Americans typically gain a pound between Thanksgiving and New Year's Day. That may not sound like much to worry about, but the problem is that we don't lose that pound once the holiday season ends. Instead, we accumulate a pound per season, year after year, for 10, 15, 20 years and more. Looked at that way, it's no wonder that two-thirds of Americans are now obese.
So all we have to do, rather than gaining that pound, is lose a pound during the holidays -- or just stay even. It's only six weeks, so let's show some discipline and skip the gravy, plum pudding and eggnog. It seems simple enough, but alas it's not, as any dieter will tell you. Showing restraint during the holidays is so much harder than it is normally, even with the best intentions.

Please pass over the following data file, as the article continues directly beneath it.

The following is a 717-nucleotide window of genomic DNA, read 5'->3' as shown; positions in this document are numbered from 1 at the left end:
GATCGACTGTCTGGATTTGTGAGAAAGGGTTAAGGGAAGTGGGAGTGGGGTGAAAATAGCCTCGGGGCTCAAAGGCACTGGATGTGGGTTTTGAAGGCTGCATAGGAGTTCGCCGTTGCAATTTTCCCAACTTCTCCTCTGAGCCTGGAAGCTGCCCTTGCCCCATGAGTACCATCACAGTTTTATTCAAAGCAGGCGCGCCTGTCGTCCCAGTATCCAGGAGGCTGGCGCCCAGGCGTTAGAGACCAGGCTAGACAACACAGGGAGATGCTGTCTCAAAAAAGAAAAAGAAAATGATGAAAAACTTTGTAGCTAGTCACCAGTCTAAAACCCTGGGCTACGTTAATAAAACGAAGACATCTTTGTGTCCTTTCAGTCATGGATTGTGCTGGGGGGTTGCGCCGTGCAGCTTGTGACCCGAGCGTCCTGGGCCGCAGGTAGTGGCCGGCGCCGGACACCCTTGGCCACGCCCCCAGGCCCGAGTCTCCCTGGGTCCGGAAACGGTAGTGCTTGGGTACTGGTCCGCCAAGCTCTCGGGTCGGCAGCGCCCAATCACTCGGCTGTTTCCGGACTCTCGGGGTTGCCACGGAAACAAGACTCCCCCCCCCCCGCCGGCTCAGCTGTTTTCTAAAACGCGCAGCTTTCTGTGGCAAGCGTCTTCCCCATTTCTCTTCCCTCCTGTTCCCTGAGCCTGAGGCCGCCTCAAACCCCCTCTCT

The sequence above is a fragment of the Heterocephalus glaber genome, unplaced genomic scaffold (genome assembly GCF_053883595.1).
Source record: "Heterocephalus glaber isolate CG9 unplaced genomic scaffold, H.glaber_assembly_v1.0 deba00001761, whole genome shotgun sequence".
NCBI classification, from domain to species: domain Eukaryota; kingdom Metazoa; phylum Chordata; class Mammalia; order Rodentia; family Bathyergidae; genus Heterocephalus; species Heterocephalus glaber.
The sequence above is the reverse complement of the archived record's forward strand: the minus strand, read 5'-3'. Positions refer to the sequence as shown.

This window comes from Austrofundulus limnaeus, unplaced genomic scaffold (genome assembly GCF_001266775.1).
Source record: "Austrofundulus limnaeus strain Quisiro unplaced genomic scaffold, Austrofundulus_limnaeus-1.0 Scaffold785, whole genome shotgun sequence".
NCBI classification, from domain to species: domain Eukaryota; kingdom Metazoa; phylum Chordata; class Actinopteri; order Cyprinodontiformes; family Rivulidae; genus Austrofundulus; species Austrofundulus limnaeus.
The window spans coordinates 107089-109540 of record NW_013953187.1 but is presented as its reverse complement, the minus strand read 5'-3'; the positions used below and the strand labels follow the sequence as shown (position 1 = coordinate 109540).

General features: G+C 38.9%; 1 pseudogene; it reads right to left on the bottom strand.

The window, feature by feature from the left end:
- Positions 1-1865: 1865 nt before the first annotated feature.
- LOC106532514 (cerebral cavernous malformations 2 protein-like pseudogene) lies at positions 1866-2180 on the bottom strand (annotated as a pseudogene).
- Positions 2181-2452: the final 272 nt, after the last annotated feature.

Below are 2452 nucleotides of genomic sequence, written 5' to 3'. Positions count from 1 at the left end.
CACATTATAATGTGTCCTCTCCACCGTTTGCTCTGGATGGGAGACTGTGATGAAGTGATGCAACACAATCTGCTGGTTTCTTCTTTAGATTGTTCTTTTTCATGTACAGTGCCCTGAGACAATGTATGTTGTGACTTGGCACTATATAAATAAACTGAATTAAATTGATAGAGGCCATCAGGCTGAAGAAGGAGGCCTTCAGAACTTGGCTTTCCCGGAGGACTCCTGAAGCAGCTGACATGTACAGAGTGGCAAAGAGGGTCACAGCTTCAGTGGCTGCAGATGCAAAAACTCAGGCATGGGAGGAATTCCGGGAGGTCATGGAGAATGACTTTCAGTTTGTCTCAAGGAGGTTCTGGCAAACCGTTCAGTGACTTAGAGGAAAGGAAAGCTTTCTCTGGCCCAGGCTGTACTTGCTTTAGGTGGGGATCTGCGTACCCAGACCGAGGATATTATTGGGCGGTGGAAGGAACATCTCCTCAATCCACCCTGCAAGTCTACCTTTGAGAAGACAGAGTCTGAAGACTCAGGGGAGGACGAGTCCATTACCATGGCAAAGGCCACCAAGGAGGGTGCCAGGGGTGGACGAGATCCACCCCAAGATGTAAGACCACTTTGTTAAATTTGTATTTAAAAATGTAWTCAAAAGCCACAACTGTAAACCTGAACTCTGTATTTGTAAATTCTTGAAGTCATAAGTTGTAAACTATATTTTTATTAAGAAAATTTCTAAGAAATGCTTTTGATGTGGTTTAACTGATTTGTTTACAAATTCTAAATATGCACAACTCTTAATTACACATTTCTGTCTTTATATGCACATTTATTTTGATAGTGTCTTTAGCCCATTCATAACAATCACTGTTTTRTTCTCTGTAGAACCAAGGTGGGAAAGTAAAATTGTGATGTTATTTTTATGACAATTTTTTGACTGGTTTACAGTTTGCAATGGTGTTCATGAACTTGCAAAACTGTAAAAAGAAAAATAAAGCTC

Some intriguing new evidence from the University of Chicago suggests that dieters may be fundamentally different in their response to temptation -- in a way that actually increases risk of gaining weight during the holidays. The abundance of sweet and savory sights and aromas may trigger a pleasurable response that doesn't abate in the normal way, persisting through time and sabotaging self-discipline.